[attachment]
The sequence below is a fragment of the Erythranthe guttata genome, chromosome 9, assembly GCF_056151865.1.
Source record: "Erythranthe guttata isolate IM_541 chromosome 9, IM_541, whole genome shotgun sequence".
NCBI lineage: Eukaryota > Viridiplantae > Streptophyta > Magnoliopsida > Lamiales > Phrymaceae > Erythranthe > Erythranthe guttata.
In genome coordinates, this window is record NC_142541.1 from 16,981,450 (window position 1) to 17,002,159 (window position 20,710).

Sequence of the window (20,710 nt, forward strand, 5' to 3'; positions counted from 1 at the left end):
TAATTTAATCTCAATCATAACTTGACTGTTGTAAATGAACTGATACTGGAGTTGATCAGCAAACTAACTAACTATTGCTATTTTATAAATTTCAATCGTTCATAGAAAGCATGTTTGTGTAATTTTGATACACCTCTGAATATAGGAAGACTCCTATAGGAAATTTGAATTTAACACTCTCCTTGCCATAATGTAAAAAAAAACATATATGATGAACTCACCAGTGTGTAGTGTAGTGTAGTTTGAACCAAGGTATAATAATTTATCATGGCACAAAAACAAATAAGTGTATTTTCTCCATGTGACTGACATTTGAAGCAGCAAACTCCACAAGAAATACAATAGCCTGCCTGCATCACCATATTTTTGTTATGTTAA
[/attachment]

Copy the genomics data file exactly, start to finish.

The sequence below is a fragment of the Erythranthe guttata genome, chromosome 9, assembly GCF_056151865.1.
Source record: "Erythranthe guttata isolate IM_541 chromosome 9, IM_541, whole genome shotgun sequence".
NCBI lineage: Eukaryota > Viridiplantae > Streptophyta > Magnoliopsida > Lamiales > Phrymaceae > Erythranthe > Erythranthe guttata.
In genome coordinates, this window is record NC_142541.1 from 16,981,450 (window position 1) to 17,002,159 (window position 20,710).

Sequence of the window (20,710 nt, forward strand, 5' to 3'; positions counted from 1 at the left end):
TAATTTAATCTCAATCATAACTTGACTGTTGTAAATGAACTGATACTGGAGTTGATCAGCAAACTAACTAACTATTGCTATTTTATAAATTTCAATCGTTCATAGAAAGCATGTTTGTGTAATTTTGATACACCTCTGAATATAGGAAGACTCCTATAGGAAATTTGAATTTAACACTCTCCTTGCCATAATGTAAAAAAAAACATATATGATGAACTCACCAGTGTGTAGTGTAGTGTAGTTTGAACCAAGGTATAATAATTTATCATGGCACAAAAACAAATAAGTGTATTTTCTCCATGTGACTGACATTTGAAGCAGCAAACTCCACAAGAAATACAATAGCCTGCCTGCATCACCATATTTTTGTTATGTTAA